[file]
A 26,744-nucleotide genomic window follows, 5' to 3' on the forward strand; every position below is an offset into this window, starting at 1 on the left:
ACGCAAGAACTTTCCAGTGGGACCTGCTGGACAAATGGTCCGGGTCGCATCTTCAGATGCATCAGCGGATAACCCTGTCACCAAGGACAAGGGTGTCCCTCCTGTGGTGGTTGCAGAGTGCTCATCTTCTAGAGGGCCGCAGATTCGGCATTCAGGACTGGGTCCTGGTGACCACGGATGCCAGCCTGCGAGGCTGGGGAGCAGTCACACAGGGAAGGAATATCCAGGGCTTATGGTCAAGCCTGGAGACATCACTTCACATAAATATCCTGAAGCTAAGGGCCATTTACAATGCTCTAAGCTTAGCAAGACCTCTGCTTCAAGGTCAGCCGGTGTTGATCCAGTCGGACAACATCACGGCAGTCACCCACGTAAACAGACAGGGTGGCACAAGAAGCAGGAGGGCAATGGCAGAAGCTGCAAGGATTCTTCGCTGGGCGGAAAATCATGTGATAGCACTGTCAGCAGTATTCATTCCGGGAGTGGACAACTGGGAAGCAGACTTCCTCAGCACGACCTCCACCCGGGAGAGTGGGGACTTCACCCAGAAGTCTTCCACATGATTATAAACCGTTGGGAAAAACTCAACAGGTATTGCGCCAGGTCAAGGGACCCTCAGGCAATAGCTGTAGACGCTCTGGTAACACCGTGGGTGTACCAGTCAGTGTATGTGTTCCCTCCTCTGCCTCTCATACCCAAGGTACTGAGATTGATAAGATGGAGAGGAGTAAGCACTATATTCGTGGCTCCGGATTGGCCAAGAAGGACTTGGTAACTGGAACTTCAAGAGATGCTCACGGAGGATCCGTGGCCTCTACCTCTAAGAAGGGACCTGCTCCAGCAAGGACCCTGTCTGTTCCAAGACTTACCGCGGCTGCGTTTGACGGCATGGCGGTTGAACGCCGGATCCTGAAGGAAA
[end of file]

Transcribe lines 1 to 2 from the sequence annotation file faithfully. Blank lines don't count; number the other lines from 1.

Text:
A 26,744-nucleotide genomic window follows, 5' to 3' on the forward strand; every position below is an offset into this window, starting at 1 on the left:
ACGCAAGAACTTTCCAGTGGGACCTGCTGGACAAATGGTCCGGGTCGCATCTTCAGATGCATCAGCGGATAACCCTGTCACCAAGGACAAGGGTGTCCCTCCTGTGGTGGTTGCAGAGTGCTCATCTTCTAGAGGGCCGCAGATTCGGCATTCAGGACTGGGTCCTGGTGACCACGGATGCCAGCCTGCGAGGCTGGGGAGCAGTCACACAGGGAAGGAATATCCAGGGCTTATGGTCAAGCCTGGAGACATCACTTCACATAAATATCCTGAAGCTAAGGGCCATTTACAATGCTCTAAGCTTAGCAAGACCTCTGCTTCAAGGTCAGCCGGTGTTGATCCAGTCGGACAACATCACGGCAGTCACCCACGTAAACAGACAGGGTGGCACAAGAAGCAGGAGGGCAATGGCAGAAGCTGCAAGGATTCTTCGCTGGGCGGAAAATCATGTGATAGCACTGTCAGCAGTATTCATTCCGGGAGTGGACAACTGGGAAGCAGACTTCCTCAGCACGACCTCCACCCGGGAGAGTGGGGACTTCACCCAGAAGTCTTCCACATGATTATAAACCGTTGGGAAAAACTCAACAGGTATTGCGCCAGGTCAAGGGACCCTCAGGCAATAGCTGTAGACGCTCTGGTAACACCGTGGGTGTACCAGTCAGTGTATGTGTTCCCTCCTCTGCCTCTCATACCCAAGGTACTGAGATTGATAAGATGGAGAGGAGTAAGCACTATATTCGTGGCTCCGGATTGGCCAAGAAGGACTTGGTAACTGGAACTTCAAGAGATGCTCACGGAGGATCCGTGGCCTCTACCTCTAAGAAGGGACCTGCTCCAGCAAGGACCCTGTCTGTTCCAAGACTTACCGCGGCTGCGTTTGACGGCATGGCGGTTGAACGCCGGATCCTGAAGGAAA